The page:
If only we paid as much attention to the African Summers as we did to the Arab Spring.

The revolution was televised, you were just watching the wrong channel.

One of the reasons I decided to post about this was this article on TechCrunch: The #Tunisian Revolution Wasn’t Televized, But You Could Follow It On Twitter

The first tweet that show’s up on the page is really the point behind this post.

The revolution was televised, you were just watching the wrong channel.

There is a lot to say about the role Social Media played in this, I do think that a lot of people seem to be missing the point on what exactly Social Media can and does do in shaping events. Think back to the Iran Elections and how the lack of context really sent many main stream media organisations down the wrong path on how to cover an event using stories from social networks. If my memory serves me correctly, at one point during the IranElections we had over 250,000 tweets using the tag #iranelections – I wonder how many tweets came out about #sidibouzid?

In Tunisia, it was not about mobilising people through Social Media, it was about broadcasting what was going on to those who chose to listen. Without the tweets, facebook posts or YouTube videos we would not have known about the initial protests… or would we? Only once mainstream media picks up on a story and decides what importance it should have, do people really notice what is going on (Iran Elecations case in point). Tunisia has been developing for the past 29 days – but only now do people seem to really notice it, once they’ve seen the news on their local television station. People still turn to mainstream media to get their information. The challenge is in what mainstream media would consider to be important news… The techcrunch article has a couple of other good tweets discussing what other media organisations in the US were talking about during the events earlier in Tunisia.

Evgeny Morozov has a great post on the this topic and it is well worth a read.

If you only found out about the events in Tunisa in the past 24hours, perhaps its time for you reconsider who you get your news from? A good start would be to check out the amazing coverage our web team has been working on since the events started almost a month ago over here.

And if you dont want to miss the next big story because your twitter trends didn’t tell you about it, you may want to set Al Jazeera as your homepage, or follow us on twitter or follow us on facebook.

#media140 Sydney – Presentation

My presentation at #media140 in Sydney – Al Jazeera’s online coverage of the #gaza war… which also earned me a pretty cool blog post from the guys at the conference: http://media140.org/?p=722

You can watch the case study on #Gaza here: http://www.ustream.tv/recorded/2498513 (I’ll post a direct shorter link once its online)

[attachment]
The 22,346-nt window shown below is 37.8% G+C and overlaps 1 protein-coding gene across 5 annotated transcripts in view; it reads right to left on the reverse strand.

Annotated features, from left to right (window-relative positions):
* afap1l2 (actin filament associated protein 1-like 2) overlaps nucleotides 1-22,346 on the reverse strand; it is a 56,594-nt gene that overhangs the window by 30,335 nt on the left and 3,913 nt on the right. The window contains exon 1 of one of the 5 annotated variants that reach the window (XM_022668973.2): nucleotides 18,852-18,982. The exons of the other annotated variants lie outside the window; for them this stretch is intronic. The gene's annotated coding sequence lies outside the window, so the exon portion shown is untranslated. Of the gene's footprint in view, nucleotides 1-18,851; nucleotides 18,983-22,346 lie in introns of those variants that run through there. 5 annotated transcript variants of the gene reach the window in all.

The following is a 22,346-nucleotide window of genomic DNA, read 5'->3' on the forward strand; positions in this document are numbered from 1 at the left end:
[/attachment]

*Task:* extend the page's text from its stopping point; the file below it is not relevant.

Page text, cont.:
The session I presented on Iran can be watched here.

You can also find my comments regarding the importance of context in #iranelection here.

Congrats to the media140 team for putting on a great show.

Data Roaming Woes

This post is pretty longas it has about 8 months worth info in it.

The past 8 months have been pretty interesting (or annoying), I’ve been bouncing up and down with one of the local mobile operators in South Africa regarding an error on my data roaming bill. I’m not sure if I should mention the companies name yet or not, as the case is still currently open (I am tempted to though).

I know quite a lot of people have received huge shocks on their bill when data roaming, it is no doubt expensive. As it turns out though, telco’s can and do sometimes make mistakes with their billing. The problem is, without any sort of technical knowledge, you’re most likely going to land up paying the bill, as the telco will not really look into the validity of each and every line item.

Fortunately, I have an awesome network of colleagues, who are in the field. All of whom have been able to look at the details of the bill and see that there are some technical irregularities that need further clarification.

What is really interesting in all of this, is the repeated attempts from the telco and the service provider whom we have a contract with, to bully us into paying the account. For 8 months, we have repeatedly sent information proving the technical impossibilities of the case. Yet, they seem to come back with the same generic responses without actually responding to our main concerns…. One such example is the possible manipulation of dates in emails chains to make the responses seem more relevant… which was quite shocking.

In July our service provider called up and insisted that the telco had verified the charges are correct and as such payment needs to be made, as the case has been pending for 8 months. When we asked our service provider to send us the official response from the network in July, she forwarded us an email with the telco’s reponse. The forwarded email was the same response we received back in March, to which we had responded with a list of questions for clarification (no response was received).

The email chain had three parts:
1) Her opening statement saying “please see the response below from the network representitive” (this was dated July 16th)